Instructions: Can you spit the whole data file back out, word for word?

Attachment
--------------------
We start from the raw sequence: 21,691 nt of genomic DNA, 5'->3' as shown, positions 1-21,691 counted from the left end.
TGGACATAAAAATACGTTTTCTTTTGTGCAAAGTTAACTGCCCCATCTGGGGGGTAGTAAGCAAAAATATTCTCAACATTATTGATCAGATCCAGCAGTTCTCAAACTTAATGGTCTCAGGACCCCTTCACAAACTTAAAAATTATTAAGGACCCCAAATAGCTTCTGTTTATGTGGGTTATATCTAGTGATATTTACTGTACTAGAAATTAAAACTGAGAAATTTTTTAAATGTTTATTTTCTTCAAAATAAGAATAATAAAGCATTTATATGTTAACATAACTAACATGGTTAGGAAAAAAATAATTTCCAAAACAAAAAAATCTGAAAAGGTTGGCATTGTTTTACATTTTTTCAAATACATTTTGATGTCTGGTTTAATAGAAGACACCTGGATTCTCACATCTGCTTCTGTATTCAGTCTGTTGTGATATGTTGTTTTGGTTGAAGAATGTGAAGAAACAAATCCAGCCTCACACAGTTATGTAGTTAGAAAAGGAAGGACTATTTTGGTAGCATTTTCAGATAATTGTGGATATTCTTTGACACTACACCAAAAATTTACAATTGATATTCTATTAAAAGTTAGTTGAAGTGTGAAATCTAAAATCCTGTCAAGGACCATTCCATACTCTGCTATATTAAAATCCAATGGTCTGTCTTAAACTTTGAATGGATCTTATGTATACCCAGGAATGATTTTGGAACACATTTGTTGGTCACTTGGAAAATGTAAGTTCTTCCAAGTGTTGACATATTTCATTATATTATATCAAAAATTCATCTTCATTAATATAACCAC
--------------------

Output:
We start from the raw sequence: 21,691 nt of genomic DNA, 5'->3' as shown, positions 1-21,691 counted from the left end.
TGGACATAAAAATACGTTTTCTTTTGTGCAAAGTTAACTGCCCCATCTGGGGGGTAGTAAGCAAAAATATTCTCAACATTATTGATCAGATCCAGCAGTTCTCAAACTTAATGGTCTCAGGACCCCTTCACAAACTTAAAAATTATTAAGGACCCCAAATAGCTTCTGTTTATGTGGGTTATATCTAGTGATATTTACTGTACTAGAAATTAAAACTGAGAAATTTTTTAAATGTTTATTTTCTTCAAAATAAGAATAATAAAGCATTTATATGTTAACATAACTAACATGGTTAGGAAAAAAATAATTTCCAAAACAAAAAAATCTGAAAAGGTTGGCATTGTTTTACATTTTTTCAAATACATTTTGATGTCTGGTTTAATAGAAGACACCTGGATTCTCACATCTGCTTCTGTATTCAGTCTGTTGTGATATGTTGTTTTGGTTGAAGAATGTGAAGAAACAAATCCAGCCTCACACAGTTATGTAGTTAGAAAAGGAAGGACTATTTTGGTAGCATTTTCAGATAATTGTGGATATTCTTTGACACTACACCAAAAATTTACAATTGATATTCTATTAAAAGTTAGTTGAAGTGTGAAATCTAAAATCCTGTCAAGGACCATTCCATACTCTGCTATATTAAAATCCAATGGTCTGTCTTAAACTTTGAATGGATCTTATGTATACCCAGGAATGATTTTGGAACACATTTGTTGGTCACTTGGAAAATGTAAGTTCTTCCAAGTGTTGACATATTTCATTATATTATATCAAAAATTCATCTTCATTAATATAACCAC